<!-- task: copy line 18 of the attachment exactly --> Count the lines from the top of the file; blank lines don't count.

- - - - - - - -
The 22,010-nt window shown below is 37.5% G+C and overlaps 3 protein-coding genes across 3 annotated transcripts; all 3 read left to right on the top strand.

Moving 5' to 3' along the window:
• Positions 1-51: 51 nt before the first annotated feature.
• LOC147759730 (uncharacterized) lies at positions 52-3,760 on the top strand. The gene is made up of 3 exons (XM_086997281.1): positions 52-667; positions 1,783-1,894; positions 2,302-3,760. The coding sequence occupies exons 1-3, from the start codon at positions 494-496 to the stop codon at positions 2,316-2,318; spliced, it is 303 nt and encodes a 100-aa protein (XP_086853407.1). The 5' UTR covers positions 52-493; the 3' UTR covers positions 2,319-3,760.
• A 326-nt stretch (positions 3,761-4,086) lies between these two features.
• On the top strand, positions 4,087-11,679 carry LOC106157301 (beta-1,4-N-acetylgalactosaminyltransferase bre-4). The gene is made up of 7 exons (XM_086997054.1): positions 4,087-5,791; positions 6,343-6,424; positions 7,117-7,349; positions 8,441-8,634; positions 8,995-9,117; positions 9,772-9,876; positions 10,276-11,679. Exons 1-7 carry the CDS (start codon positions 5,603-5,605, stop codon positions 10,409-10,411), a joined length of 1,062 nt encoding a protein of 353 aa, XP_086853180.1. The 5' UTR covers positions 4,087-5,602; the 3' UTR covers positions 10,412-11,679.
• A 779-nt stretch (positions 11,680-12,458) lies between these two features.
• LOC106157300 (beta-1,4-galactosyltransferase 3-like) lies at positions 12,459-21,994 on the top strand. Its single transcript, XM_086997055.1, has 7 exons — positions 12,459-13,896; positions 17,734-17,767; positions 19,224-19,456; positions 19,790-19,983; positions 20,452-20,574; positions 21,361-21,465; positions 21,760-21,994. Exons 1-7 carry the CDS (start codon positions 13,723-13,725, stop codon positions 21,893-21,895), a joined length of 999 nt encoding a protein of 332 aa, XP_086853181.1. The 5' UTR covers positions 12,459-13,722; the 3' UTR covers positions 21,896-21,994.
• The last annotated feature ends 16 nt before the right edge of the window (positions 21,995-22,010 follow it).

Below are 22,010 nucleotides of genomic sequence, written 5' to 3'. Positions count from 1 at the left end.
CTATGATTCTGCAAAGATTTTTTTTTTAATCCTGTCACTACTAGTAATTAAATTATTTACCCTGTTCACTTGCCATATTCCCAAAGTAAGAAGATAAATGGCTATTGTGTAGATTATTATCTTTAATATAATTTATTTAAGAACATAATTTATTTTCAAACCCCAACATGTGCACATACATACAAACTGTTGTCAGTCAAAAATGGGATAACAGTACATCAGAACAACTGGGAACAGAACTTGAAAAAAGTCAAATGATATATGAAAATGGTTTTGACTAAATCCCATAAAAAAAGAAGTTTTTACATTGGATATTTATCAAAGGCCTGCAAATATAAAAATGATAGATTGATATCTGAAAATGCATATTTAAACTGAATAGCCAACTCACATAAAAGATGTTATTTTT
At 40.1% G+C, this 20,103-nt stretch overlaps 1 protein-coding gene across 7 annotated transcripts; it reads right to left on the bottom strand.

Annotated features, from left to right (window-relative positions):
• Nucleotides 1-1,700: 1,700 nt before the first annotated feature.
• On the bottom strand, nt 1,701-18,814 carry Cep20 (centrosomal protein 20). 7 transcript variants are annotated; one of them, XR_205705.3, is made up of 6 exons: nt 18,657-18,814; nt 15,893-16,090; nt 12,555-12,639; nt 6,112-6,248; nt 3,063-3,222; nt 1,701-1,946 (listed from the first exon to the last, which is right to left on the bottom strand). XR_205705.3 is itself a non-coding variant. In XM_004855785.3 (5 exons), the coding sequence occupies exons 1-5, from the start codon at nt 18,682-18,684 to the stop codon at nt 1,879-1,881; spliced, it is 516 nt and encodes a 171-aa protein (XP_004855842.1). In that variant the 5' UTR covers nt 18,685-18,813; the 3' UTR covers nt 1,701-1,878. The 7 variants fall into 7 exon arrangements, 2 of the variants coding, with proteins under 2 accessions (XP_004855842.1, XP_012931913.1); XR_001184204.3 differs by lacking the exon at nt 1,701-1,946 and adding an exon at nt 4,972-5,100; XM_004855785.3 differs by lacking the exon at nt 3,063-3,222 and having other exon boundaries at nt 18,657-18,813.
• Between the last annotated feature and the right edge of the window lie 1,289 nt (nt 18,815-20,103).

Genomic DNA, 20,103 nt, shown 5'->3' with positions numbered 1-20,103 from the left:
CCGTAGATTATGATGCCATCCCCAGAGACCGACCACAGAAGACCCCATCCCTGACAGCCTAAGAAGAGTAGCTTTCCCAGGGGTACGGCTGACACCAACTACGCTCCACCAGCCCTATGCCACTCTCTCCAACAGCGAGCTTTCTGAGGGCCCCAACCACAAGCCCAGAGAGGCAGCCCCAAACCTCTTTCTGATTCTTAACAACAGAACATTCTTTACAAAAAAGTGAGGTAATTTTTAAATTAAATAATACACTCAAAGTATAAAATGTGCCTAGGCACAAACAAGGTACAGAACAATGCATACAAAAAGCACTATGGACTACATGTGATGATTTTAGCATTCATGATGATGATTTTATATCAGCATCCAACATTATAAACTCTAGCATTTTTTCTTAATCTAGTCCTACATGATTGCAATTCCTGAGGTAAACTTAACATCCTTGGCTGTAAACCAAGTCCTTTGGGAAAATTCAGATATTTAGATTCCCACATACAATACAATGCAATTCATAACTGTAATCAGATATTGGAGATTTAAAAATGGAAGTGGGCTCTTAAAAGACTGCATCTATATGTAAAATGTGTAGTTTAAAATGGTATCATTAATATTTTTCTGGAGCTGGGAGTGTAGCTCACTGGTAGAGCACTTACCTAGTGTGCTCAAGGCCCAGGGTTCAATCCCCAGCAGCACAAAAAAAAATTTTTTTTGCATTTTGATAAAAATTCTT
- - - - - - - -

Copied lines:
CCGTAGATTATGATGCCATCCCCAGAGACCGACCACAGAAGACCCCATCCCTGACAGCCTAAGAAGAGTAGCTTTCCCAGGGGTACGGCTGACACCAACTACGCTCCACCAGCCCTATGCCACTCTCTCCAACAGCGAGCTTTCTGAGGGCCCCAACCACAAGCCCAGAGAGGCAGCCCCAAACCTCTTTCTGATTCTTAACAACAGAACATTCTTTACAAAAAAGTGAGGTAATTTTTAAATTAAATAATACACTCAAAGTATAAAATGTGCCTAGGCACAAACAAGGTACAGAACAATGCATACAAAAAGCACTATGGACTACATGTGATGATTTTAGCATTCATGATGATGATTTTATATCAGCATCCAACATTATAAACTCTAGCATTTTTTCTTAATCTAGTCCTACATGATTGCAATTCCTGAGGTAAACTTAACATCCTTGGCTGTAAACCAAGTCCTTTGGGAAAATTCAGATATTTAGATTCCCACATACAATACAATGCAATTCATAACTGTAATCAGATATTGGAGATTTAAAAATGGAAGTGGGCTCTTAAAAGACTGCATCTATATGTAAAATGTGTAGTTTAAAATGGTATCATTAATATTTTTCTGGAGCTGGGAGTGTAGCTCACTGGTAGAGCACTTACCTAGTGTGCTCAAGGCCCAGGGTTCAATCCCCAGCAGCACAAAAAAAAATTTTTTTTGCATTTTGATAAAAATTCTT